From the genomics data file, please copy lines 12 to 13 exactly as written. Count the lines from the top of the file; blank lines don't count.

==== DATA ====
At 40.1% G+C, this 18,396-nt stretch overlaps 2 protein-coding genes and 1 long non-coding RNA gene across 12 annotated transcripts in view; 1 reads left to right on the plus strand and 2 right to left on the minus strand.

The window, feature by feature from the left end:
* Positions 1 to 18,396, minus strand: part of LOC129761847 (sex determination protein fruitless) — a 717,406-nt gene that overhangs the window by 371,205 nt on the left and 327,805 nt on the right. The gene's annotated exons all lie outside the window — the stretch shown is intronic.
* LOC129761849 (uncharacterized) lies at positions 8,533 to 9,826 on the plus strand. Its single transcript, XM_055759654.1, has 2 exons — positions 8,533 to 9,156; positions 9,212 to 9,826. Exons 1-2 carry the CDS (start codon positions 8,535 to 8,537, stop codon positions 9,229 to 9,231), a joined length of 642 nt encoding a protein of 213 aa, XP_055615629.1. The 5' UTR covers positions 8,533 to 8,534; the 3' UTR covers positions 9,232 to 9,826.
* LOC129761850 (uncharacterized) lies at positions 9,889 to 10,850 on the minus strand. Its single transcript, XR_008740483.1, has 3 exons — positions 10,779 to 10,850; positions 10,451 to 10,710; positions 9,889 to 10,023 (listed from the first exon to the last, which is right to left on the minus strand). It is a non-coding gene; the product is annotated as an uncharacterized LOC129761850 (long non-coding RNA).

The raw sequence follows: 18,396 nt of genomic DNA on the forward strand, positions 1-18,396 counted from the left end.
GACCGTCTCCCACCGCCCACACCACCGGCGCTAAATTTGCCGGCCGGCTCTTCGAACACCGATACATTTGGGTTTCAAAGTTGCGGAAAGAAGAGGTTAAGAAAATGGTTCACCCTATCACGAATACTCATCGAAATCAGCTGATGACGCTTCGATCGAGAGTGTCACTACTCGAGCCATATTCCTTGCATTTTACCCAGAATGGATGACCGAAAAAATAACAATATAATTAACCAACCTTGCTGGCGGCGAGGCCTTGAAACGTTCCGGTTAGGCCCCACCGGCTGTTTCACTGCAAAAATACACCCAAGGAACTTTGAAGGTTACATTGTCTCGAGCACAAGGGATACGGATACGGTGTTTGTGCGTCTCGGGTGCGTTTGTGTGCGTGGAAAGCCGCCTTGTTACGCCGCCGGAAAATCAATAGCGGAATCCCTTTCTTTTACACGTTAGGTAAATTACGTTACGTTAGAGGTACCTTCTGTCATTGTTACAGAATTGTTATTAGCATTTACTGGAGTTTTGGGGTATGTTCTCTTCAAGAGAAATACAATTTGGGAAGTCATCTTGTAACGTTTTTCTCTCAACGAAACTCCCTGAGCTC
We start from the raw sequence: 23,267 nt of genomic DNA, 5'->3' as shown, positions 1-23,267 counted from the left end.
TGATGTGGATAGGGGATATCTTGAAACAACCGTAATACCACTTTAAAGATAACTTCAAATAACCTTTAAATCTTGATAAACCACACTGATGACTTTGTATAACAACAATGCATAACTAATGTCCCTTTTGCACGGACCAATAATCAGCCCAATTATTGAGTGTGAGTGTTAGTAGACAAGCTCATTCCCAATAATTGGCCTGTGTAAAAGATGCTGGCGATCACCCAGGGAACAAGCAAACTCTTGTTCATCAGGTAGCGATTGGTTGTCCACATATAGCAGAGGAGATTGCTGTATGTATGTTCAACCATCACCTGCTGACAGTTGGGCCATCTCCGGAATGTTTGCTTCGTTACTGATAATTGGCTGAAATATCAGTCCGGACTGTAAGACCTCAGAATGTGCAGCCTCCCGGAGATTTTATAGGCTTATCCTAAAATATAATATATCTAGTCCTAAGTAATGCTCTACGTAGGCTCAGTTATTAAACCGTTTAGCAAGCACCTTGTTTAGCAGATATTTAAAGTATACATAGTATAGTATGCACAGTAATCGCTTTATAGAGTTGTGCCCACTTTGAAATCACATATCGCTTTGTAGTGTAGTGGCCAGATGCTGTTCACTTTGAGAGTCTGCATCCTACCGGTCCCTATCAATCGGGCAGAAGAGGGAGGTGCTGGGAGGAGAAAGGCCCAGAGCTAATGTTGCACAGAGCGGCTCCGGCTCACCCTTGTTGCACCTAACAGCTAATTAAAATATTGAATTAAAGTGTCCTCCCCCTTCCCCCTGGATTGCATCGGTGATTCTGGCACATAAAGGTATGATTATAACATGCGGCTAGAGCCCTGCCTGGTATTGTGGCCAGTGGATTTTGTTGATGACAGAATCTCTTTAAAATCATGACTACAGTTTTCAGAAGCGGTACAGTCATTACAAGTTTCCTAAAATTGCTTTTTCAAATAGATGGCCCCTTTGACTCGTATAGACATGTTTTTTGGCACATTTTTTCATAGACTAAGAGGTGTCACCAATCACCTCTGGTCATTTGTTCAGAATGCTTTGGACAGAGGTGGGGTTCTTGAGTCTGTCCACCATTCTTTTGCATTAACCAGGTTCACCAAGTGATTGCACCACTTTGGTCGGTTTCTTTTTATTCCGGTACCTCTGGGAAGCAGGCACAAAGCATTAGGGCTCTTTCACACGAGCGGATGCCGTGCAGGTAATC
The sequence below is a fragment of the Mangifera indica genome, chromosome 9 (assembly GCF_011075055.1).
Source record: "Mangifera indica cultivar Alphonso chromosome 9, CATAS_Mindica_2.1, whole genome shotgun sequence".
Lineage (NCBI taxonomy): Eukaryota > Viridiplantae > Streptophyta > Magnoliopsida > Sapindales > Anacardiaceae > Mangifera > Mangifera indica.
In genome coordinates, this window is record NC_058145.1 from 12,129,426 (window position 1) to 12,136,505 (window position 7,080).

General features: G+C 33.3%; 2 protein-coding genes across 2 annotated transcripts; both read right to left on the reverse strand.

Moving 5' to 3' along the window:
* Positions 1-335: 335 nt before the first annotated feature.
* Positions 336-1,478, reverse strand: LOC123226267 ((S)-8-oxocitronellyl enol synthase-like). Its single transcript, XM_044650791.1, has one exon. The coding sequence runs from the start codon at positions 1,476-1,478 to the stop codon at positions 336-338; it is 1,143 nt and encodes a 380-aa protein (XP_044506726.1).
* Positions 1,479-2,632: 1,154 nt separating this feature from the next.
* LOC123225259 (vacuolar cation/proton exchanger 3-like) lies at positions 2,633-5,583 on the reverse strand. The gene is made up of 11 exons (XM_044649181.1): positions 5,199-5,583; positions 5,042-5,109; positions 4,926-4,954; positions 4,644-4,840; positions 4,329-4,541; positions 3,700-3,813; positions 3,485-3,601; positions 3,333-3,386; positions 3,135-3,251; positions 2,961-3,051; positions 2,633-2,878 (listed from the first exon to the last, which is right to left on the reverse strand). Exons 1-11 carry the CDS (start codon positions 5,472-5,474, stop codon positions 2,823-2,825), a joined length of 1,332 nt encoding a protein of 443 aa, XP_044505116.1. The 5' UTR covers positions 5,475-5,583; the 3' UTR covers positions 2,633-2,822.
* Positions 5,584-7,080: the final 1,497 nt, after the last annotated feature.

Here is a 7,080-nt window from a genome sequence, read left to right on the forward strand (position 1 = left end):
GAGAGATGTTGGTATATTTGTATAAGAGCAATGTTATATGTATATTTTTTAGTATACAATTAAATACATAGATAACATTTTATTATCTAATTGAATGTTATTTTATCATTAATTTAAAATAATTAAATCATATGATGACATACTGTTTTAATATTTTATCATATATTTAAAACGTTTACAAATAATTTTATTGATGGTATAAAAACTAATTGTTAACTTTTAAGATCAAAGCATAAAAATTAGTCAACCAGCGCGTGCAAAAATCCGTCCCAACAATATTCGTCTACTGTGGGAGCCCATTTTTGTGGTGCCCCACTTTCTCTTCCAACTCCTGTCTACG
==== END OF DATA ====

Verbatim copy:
Lineage (NCBI taxonomy): Eukaryota > Viridiplantae > Streptophyta > Magnoliopsida > Sapindales > Anacardiaceae > Mangifera > Mangifera indica.
In genome coordinates, this window is record NC_058145.1 from 12,129,426 (window position 1) to 12,136,505 (window position 7,080).